Cargo ships transport an estimated 10,000 marine species in ballast water worldwide. This study uses 22,550 GBIF-mediated occurrences to predict the spread of 18 non-indigenous species (NIS) along shipping routes and weigh the factors that might make potential habitat suitable for them in the Baltic Sea and Northeast Atlantic. The study finds that temperature and sea-ice concentration determine habitat suitability for 61 per cent of species, while salinity surprisingly accounts for only 11 per cent. This finding cuts against current practices for ships exchanging ballast water, where salinity remains the standard parameter for assessing NIS risk. The study also identifies potential NIS hotspots in shallow parts of the Baltic, where ships should avoid exchanging ballast water, pointing instead to the middle of the North Sea as a “cold spot” more suitable for ballast- water discharge with lower risk for spread of NIS.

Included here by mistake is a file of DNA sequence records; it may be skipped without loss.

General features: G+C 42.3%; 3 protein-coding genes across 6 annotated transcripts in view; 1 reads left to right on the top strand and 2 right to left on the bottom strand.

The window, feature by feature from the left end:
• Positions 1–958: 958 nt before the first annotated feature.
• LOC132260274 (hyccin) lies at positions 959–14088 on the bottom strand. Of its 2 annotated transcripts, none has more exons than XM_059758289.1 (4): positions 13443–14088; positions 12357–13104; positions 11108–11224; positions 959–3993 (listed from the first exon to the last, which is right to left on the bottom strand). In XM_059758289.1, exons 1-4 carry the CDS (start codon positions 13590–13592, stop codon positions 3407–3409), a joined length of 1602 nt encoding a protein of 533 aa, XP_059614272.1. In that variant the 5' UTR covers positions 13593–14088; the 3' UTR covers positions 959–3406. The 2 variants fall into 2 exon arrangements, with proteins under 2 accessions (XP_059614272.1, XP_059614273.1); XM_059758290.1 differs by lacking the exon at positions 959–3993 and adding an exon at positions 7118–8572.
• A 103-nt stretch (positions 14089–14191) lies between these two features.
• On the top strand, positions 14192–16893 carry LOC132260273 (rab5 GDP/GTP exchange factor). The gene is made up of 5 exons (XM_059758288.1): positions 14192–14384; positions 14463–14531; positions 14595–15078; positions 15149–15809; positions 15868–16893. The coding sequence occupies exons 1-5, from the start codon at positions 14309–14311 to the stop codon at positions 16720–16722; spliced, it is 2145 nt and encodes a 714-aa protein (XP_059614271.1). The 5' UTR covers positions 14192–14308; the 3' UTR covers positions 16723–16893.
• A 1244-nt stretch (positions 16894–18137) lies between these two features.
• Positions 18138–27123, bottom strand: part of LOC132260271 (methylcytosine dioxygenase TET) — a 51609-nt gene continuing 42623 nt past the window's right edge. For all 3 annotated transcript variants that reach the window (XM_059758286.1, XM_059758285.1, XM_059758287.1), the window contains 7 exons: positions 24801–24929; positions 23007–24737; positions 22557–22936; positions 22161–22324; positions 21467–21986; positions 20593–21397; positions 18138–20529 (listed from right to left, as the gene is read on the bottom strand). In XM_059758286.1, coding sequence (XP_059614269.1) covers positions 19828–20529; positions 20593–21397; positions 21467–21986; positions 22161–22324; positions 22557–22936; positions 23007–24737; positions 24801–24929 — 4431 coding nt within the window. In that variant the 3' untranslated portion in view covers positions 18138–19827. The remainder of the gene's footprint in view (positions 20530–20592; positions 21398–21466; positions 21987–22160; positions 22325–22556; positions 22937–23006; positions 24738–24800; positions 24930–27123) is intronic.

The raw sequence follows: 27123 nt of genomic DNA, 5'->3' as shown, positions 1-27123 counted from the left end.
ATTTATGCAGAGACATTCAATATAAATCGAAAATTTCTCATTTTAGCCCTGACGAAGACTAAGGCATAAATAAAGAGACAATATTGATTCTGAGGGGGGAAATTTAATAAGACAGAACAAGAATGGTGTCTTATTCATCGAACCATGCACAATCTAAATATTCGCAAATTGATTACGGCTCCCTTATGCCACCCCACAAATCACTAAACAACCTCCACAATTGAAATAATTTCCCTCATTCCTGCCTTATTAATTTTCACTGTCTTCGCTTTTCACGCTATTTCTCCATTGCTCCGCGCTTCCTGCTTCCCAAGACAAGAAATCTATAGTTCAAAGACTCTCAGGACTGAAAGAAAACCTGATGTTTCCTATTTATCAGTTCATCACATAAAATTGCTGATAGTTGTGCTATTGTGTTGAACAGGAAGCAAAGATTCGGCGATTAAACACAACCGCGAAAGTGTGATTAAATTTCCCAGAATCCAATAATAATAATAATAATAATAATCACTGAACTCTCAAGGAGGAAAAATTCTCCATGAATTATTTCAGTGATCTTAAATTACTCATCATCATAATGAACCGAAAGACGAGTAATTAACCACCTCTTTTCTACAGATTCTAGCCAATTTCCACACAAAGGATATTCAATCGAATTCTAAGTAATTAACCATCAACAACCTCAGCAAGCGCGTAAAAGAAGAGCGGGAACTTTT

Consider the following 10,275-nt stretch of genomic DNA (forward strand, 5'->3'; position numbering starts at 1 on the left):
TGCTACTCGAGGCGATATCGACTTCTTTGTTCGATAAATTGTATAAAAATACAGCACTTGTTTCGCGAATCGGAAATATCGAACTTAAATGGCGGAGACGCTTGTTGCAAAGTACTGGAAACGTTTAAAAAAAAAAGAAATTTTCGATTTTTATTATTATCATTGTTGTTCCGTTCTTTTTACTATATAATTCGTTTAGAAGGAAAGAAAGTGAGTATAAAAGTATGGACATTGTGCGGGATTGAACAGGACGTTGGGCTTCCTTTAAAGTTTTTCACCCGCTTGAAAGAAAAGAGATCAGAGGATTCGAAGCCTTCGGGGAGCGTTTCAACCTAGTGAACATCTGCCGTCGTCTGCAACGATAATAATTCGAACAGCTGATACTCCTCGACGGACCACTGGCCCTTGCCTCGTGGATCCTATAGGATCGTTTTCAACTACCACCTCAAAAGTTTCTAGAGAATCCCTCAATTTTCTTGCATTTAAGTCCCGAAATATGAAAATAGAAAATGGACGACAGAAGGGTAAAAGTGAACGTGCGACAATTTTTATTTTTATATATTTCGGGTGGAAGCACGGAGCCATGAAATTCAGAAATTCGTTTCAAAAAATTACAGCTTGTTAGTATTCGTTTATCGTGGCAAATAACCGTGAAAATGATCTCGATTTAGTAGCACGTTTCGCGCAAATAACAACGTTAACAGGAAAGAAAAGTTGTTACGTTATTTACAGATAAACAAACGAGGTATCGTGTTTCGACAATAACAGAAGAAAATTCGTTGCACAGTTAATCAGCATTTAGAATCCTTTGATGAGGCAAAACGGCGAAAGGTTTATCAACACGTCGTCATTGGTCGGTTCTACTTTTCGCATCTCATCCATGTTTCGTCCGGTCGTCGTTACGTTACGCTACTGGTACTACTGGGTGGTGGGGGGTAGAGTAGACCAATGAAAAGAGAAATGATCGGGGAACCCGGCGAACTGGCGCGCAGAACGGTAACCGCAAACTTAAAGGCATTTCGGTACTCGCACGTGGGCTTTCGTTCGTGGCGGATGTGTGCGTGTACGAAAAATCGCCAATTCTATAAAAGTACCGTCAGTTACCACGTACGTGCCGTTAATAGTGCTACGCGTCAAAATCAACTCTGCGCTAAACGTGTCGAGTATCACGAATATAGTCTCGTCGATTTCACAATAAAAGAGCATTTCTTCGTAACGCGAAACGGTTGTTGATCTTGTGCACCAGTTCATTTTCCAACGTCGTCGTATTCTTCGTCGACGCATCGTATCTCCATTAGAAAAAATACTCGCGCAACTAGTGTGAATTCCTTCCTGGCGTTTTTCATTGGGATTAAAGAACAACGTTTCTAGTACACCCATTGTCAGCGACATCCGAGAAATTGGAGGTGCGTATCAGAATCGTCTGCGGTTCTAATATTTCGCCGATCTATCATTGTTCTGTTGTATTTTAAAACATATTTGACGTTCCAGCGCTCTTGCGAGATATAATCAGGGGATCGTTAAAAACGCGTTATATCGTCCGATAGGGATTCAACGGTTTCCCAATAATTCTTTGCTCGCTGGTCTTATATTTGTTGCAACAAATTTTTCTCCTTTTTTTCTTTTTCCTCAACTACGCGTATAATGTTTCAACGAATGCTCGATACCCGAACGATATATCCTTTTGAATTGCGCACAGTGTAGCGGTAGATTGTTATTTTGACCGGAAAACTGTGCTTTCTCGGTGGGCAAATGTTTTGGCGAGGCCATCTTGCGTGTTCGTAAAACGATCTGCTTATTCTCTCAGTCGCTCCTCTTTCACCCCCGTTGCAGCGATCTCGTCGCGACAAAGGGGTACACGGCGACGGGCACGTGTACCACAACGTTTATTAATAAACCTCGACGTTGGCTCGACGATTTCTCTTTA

Leidenberger S, Obst M, Kulawik R, Stelzer K, Heyer K, Hardisty A and Bourlat SJ (2015) Evaluating the potential of ecological niche modelling as a component in marine non-indigenous species risk assessments. Marine Pollution Bulletin. Elsevier BV, 470–487. Available at doi:10.1016/j.marpolbul.2015.04.033.